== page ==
Magazine article Metro Magazine

Screenwriting 101: Get a Life!: John Collee Thinks Writers Should Get out More: In Past Lives John Collee Has Been a Child Growing Up in Edinburgh and India, a Practising Doctor, an Aid Worker in Third World Nations, a Newspaper Columnist and a Successful Novelist. He Talks to Myles McMullen about His Latest Incarnation as a Screenwriter

Magazine article Metro Magazine

Screenwriting 101: Get a Life!: John Collee Thinks Writers Should Get out More: In Past Lives John Collee Has Been a Child Growing Up in Edinburgh and India, a Practising Doctor, an Aid Worker in Third World Nations, a Newspaper Columnist and a Successful Novelist. He Talks to Myles McMullen about His Latest Incarnation as a Screenwriter

Article excerpt

With joint credits on Master and Commander: The Far Side of the World (Peter Weir, 2003) and the highly anticipated animation Happy Feet (George Miller, 2006) John Collee is one of Australia's most accomplished screenwriters. In between various collaborations with the likes of Scott Hicks, Jean-Jacques Annaud and Steven Spielberg, John took the time to talk about his techniques, past work, and advice for the next crop of Australian writers.

How did you become interested in writing and when did you start?

I'd been interested in writing since childhood. In my third year of practising as a doctor I took six months out and wrote a medical thriller. This became Kingsley's Touch, which was published in 1984. From then on I was a writer who doctored, rather than the other way round. I took medical jobs here and there, did a lot of Accident and Emergency work and then tropical medicine--in Gabon, Madagascar, Sri Lanka--but I was no longer on any sort of career path.

My second novel Paper Mask (1988) got picked up for a movie [Paper Mask, Christopher Morahan, 1990] for which I wrote the screenplay and that funded my third novel The Rig (1992), which was about the oil business, set in Madagascar. Around the same time, 1990, The Observer newspaper asked to me to write a weekly column about travel and medicine, so that paid the bills for the next six years.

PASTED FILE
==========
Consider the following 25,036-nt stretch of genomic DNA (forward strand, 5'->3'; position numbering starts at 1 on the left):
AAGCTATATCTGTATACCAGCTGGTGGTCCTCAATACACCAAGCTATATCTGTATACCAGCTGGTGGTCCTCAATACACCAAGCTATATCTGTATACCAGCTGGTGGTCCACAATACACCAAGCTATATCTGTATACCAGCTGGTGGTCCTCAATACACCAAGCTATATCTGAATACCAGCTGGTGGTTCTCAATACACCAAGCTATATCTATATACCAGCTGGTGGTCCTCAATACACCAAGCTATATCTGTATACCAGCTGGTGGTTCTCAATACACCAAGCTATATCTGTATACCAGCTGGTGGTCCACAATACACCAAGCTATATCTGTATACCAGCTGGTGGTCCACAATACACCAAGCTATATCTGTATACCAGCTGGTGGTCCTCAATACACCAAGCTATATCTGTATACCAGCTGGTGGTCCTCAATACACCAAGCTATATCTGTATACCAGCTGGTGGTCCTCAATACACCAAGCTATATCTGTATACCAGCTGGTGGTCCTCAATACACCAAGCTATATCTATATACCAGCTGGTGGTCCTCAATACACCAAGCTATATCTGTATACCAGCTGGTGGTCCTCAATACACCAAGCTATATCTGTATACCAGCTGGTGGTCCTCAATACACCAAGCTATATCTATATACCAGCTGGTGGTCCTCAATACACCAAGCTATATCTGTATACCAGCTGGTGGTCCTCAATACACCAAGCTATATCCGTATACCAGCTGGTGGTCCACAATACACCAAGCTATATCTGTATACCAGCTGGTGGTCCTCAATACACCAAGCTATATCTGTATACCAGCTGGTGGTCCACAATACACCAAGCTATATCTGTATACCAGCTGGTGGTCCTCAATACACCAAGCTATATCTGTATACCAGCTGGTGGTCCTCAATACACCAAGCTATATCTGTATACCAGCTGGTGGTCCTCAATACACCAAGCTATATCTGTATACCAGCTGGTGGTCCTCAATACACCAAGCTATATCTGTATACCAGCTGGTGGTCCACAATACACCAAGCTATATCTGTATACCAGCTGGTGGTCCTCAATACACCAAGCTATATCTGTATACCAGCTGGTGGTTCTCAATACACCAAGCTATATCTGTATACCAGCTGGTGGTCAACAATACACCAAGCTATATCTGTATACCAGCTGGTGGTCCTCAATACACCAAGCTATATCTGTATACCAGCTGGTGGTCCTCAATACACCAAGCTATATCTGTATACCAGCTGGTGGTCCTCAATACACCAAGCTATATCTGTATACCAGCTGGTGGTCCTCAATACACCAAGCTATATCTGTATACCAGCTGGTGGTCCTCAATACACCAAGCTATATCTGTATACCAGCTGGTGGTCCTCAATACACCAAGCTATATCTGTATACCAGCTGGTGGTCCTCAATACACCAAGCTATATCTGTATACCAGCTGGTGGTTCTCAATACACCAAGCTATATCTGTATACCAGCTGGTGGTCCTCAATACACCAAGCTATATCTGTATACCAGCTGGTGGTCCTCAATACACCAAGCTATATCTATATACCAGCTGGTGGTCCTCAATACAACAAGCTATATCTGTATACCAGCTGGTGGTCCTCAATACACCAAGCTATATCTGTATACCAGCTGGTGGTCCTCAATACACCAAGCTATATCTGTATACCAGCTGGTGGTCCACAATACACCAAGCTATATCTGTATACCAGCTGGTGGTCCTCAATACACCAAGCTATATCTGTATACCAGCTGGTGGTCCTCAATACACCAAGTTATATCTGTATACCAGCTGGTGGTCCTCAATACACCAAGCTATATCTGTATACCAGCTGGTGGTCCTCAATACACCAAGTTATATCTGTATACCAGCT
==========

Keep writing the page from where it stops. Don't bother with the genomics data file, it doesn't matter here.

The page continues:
I met my wife Deborah Snow while I was escorting a medical aid shipment to Azerbaijan in the former Soviet Union. She worked in Moscow as a TV correspondent for the Australian Broadcasting Corporation. I visited Moscow for the next two years writing a factual book about Soviet medicine called The Kingdom of the Blind--it was never published. Then Debs came with me to the Solomon Islands where I worked for a year as a doctor, and our first child Lauren was born. That was my last job in medicine. I'd become too much of a bush doctor to be any use in a Western urban hospital and Debs needed to be in a capital city for her journalistic work. So since then I've been a full-time screenwriter.

How do your real life experiences, including being a doctor and third world aid worker, inform your writing?

I don't write much about medicine now but I do believe this: to write you have to travel, either physically or though reading and research. You have to 'go on the journey' as Baz Luhrmann puts it, learning all there is to know about the world around your story. A lot of screenplays feel thin because they lack the details of setting and behaviour that make the fictional world specific and interesting. This is true even of domestic dramas. You can't write about life in a jail or a bank or a hospital unless you go there, find out how it works, and record all the particular oddities of the place. Even a totally invented world like Hogwarts is informed by a mountain of background reading.

How would you compare the process of writing a novel to writing a script?

Novels require a process of total immersion, which is tough if you have kids. Maybe that's why I haven't written one in years. Writing a novel is a long, lonely business. Writing a film is relatively pleasurable because it's essentially collaborative. Outside the actual typing there's a lot of reading, talking, thinking and lunching. You feel supported. People are investing money in your work. They can't afford for you to get writer's block. The big downside with film writing is that you can never be sure if the finished product will be seen by anyone. In novel writing you at least have the reassurance, after getting the first one published, that someone will publish the second and third. Film doesn't work that way because there are so many variables you can't control. Whims of the studio, accidents of timing and finance [and] whether a named director or a named actor will respond to the subject matter. It's ultimately a bit of a lottery. So you have to not be too hung up on the film getting made. …

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